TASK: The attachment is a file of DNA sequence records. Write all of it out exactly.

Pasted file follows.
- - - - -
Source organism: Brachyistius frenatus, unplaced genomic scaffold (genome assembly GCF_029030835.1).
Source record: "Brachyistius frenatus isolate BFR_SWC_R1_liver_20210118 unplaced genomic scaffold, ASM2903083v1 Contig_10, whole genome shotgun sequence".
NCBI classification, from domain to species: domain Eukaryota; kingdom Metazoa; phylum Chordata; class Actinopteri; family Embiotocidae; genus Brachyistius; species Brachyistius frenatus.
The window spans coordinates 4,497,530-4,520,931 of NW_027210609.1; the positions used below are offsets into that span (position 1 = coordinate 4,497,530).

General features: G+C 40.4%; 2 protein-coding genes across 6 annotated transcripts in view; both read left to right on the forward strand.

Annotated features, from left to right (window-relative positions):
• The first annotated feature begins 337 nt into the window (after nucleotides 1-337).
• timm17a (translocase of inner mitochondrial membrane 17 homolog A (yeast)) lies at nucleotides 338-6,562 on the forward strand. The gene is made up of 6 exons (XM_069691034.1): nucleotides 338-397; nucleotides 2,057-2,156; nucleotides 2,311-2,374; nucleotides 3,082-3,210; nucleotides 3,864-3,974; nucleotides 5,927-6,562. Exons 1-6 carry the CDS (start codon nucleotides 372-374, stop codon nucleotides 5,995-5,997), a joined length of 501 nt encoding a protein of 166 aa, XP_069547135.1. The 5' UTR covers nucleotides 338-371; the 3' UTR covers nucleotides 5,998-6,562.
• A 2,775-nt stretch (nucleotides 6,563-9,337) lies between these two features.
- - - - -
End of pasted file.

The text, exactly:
Source organism: Brachyistius frenatus, unplaced genomic scaffold (genome assembly GCF_029030835.1).
Source record: "Brachyistius frenatus isolate BFR_SWC_R1_liver_20210118 unplaced genomic scaffold, ASM2903083v1 Contig_10, whole genome shotgun sequence".
NCBI classification, from domain to species: domain Eukaryota; kingdom Metazoa; phylum Chordata; class Actinopteri; family Embiotocidae; genus Brachyistius; species Brachyistius frenatus.
The window spans coordinates 4,497,530-4,520,931 of NW_027210609.1; the positions used below are offsets into that span (position 1 = coordinate 4,497,530).

General features: G+C 40.4%; 2 protein-coding genes across 6 annotated transcripts in view; both read left to right on the forward strand.

Annotated features, from left to right (window-relative positions):
• The first annotated feature begins 337 nt into the window (after nucleotides 1-337).
• timm17a (translocase of inner mitochondrial membrane 17 homolog A (yeast)) lies at nucleotides 338-6,562 on the forward strand. The gene is made up of 6 exons (XM_069691034.1): nucleotides 338-397; nucleotides 2,057-2,156; nucleotides 2,311-2,374; nucleotides 3,082-3,210; nucleotides 3,864-3,974; nucleotides 5,927-6,562. Exons 1-6 carry the CDS (start codon nucleotides 372-374, stop codon nucleotides 5,995-5,997), a joined length of 501 nt encoding a protein of 166 aa, XP_069547135.1. The 5' UTR covers nucleotides 338-371; the 3' UTR covers nucleotides 5,998-6,562.
• A 2,775-nt stretch (nucleotides 6,563-9,337) lies between these two features.